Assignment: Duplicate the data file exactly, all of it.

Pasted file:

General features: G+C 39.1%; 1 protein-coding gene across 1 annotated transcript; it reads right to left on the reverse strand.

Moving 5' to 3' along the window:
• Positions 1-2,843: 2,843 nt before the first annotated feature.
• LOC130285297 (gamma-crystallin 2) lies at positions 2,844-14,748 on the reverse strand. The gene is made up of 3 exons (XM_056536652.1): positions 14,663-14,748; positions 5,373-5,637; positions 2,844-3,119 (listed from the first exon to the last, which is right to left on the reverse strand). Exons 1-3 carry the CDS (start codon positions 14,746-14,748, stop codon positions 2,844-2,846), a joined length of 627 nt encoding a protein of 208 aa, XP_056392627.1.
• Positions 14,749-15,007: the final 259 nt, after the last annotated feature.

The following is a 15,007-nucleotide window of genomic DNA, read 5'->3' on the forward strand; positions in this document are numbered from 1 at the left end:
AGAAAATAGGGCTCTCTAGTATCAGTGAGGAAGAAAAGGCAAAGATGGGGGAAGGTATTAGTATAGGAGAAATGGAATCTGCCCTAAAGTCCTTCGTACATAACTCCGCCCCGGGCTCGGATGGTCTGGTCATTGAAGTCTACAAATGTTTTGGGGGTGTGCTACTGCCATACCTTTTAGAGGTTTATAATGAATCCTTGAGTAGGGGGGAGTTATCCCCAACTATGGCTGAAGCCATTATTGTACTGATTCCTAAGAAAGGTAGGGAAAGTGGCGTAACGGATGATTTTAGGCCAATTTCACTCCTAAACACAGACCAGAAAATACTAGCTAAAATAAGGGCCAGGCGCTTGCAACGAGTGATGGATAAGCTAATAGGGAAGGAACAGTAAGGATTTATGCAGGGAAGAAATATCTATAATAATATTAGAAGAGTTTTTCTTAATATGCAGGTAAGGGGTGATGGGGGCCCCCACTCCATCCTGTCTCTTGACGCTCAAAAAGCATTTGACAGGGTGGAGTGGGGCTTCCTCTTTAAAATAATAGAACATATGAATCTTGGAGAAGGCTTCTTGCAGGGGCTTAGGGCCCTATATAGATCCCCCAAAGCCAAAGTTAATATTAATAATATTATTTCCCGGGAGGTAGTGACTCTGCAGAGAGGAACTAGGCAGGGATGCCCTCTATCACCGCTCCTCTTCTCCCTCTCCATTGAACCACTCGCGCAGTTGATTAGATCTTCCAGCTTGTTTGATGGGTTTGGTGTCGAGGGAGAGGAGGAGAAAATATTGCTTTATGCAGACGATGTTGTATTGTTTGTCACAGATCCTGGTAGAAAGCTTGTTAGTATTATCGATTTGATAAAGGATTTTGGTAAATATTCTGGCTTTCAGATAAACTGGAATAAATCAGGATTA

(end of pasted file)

General features: G+C 39.1%; 1 protein-coding gene across 1 annotated transcript; it reads right to left on the reverse strand.

Moving 5' to 3' along the window:
• Positions 1-2,843: 2,843 nt before the first annotated feature.
• LOC130285297 (gamma-crystallin 2) lies at positions 2,844-14,748 on the reverse strand. The gene is made up of 3 exons (XM_056536652.1): positions 14,663-14,748; positions 5,373-5,637; positions 2,844-3,119 (listed from the first exon to the last, which is right to left on the reverse strand). Exons 1-3 carry the CDS (start codon positions 14,746-14,748, stop codon positions 2,844-2,846), a joined length of 627 nt encoding a protein of 208 aa, XP_056392627.1.
• Positions 14,749-15,007: the final 259 nt, after the last annotated feature.

The following is a 15,007-nucleotide window of genomic DNA, read 5'->3' on the forward strand; positions in this document are numbered from 1 at the left end:
AGAAAATAGGGCTCTCTAGTATCAGTGAGGAAGAAAAGGCAAAGATGGGGGAAGGTATTAGTATAGGAGAAATGGAATCTGCCCTAAAGTCCTTCGTACATAACTCCGCCCCGGGCTCGGATGGTCTGGTCATTGAAGTCTACAAATGTTTTGGGGGTGTGCTACTGCCATACCTTTTAGAGGTTTATAATGAATCCTTGAGTAGGGGGGAGTTATCCCCAACTATGGCTGAAGCCATTATTGTACTGATTCCTAAGAAAGGTAGGGAAAGTGGCGTAACGGATGATTTTAGGCCAATTTCACTCCTAAACACAGACCAGAAAATACTAGCTAAAATAAGGGCCAGGCGCTTGCAACGAGTGATGGATAAGCTAATAGGGAAGGAACAGTAAGGATTTATGCAGGGAAGAAATATCTATAATAATATTAGAAGAGTTTTTCTTAATATGCAGGTAAGGGGTGATGGGGGCCCCCACTCCATCCTGTCTCTTGACGCTCAAAAAGCATTTGACAGGGTGGAGTGGGGCTTCCTCTTTAAAATAATAGAACATATGAATCTTGGAGAAGGCTTCTTGCAGGGGCTTAGGGCCCTATATAGATCCCCCAAAGCCAAAGTTAATATTAATAATATTATTTCCCGGGAGGTAGTGACTCTGCAGAGAGGAACTAGGCAGGGATGCCCTCTATCACCGCTCCTCTTCTCCCTCTCCATTGAACCACTCGCGCAGTTGATTAGATCTTCCAGCTTGTTTGATGGGTTTGGTGTCGAGGGAGAGGAGGAGAAAATATTGCTTTATGCAGACGATGTTGTATTGTTTGTCACAGATCCTGGTAGAAAGCTTGTTAGTATTATCGATTTGATAAAGGATTTTGGTAAATATTCTGGCTTTCAGATAAACTGGAATAAATCAGGATTA